But those same policies are disliked by an urban middle class and more educated elite.
 
Sunai Phasuk, a senior researcher with the U.S.-based Human Rights Watch, says he fears that the largely rural government supporters may launch counter-rallies against Suthep's movement.
 
"Thailand is entering a period of brinkmanship — one of the worst in modern history, [wherein] Suthep and his supporters claim to be the great masses, but they are only a fraction of the entire population," he said. "We don't know the people who voted for Thaksin's side last time — how they would react to Suthep's side, how long they can be patient from reacting to Suthep's side. That is worrying."
 
In a bid to avoid further violence, the election commissions announced relocated registration venues on Friday. But commissioners say they will decide by January 2 whether they will resign over fears of violence in the lead-up to the poll.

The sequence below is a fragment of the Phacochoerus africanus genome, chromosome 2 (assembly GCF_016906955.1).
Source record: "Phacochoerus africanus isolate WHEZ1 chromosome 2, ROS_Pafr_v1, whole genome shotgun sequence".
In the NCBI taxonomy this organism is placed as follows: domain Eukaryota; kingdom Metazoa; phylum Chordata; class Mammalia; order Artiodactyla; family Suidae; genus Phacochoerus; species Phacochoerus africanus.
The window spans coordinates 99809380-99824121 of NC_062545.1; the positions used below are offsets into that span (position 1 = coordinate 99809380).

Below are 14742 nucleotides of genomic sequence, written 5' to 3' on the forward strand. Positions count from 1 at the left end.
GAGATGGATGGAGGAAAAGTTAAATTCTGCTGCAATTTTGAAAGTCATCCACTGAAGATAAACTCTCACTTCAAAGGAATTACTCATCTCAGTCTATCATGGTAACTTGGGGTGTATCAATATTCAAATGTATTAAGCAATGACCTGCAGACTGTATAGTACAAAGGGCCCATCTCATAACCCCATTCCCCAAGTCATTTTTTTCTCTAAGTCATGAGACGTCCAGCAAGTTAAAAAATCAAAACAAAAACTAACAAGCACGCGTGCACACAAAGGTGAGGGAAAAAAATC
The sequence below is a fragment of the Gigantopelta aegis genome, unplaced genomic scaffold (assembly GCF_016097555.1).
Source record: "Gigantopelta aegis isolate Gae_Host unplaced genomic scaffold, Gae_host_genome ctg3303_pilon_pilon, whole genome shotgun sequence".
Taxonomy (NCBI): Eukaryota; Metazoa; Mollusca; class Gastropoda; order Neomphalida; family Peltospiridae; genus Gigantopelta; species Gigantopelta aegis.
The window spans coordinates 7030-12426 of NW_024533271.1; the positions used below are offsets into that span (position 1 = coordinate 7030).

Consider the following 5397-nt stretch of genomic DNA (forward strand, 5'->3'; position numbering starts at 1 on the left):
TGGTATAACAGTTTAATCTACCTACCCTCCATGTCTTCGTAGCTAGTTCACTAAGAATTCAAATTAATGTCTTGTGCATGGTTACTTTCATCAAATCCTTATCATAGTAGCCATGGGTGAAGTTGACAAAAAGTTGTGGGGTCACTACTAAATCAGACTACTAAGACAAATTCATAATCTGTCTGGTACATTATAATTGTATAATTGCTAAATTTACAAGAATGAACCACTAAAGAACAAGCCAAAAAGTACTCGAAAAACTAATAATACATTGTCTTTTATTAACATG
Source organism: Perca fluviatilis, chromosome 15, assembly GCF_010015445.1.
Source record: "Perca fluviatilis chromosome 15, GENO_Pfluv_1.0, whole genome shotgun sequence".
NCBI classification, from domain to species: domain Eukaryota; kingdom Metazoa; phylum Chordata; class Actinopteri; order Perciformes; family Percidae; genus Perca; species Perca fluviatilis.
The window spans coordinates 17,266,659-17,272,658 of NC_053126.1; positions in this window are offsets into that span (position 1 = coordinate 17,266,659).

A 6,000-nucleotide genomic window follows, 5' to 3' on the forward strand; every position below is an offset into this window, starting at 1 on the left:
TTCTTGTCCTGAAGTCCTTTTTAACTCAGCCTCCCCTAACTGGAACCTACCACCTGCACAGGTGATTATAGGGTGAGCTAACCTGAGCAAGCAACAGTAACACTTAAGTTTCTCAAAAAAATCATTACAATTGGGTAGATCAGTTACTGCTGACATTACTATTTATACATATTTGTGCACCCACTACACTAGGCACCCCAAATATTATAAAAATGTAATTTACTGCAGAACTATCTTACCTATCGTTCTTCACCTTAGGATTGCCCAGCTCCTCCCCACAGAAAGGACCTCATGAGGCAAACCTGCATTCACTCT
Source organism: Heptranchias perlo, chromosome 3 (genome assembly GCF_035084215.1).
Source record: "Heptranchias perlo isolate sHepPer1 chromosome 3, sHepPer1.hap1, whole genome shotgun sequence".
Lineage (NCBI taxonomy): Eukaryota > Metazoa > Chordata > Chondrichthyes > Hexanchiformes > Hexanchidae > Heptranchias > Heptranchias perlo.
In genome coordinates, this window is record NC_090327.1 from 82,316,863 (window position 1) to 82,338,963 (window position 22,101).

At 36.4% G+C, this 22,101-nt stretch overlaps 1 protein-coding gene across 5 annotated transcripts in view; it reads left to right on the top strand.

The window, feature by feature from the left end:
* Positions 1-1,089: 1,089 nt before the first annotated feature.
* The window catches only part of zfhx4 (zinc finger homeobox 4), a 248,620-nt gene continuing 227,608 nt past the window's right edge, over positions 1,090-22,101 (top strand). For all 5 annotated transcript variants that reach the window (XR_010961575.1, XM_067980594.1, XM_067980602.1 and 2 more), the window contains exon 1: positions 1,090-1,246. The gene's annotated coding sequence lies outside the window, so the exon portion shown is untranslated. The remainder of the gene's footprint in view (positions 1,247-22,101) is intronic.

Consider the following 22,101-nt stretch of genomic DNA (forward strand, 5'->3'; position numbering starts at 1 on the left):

Media reports Friday quote senior government members indicating there is support for military intervention to prevent the fall of the government.
 
Former Prime Minister Thaksin, a billionaire businessman, was ousted in a 2006 military coup.

You May Like

Brutality Eroding IS Financial Support

Director of National Intelligence James Clapper says IS's penchant for publicizing beheadings, other brutal forms of punishment hurts group’s bottom line More

Studies: Climate Change a Factor in Disasters in Syria, California

The studies point to the possibility of clear and present dangers from a threat often considered to be far in the future More

Video Afghan Refugees Complain of Harassment in Pakistan

Afghan officials and human rights organizations assert that Pakistani authorities are using deadly attack at school in Peshawar as pretext to push out Afghan refugees More

This forum has been closed.
Comments
     
There are no comments in this forum. Be first and add one

Featured Videos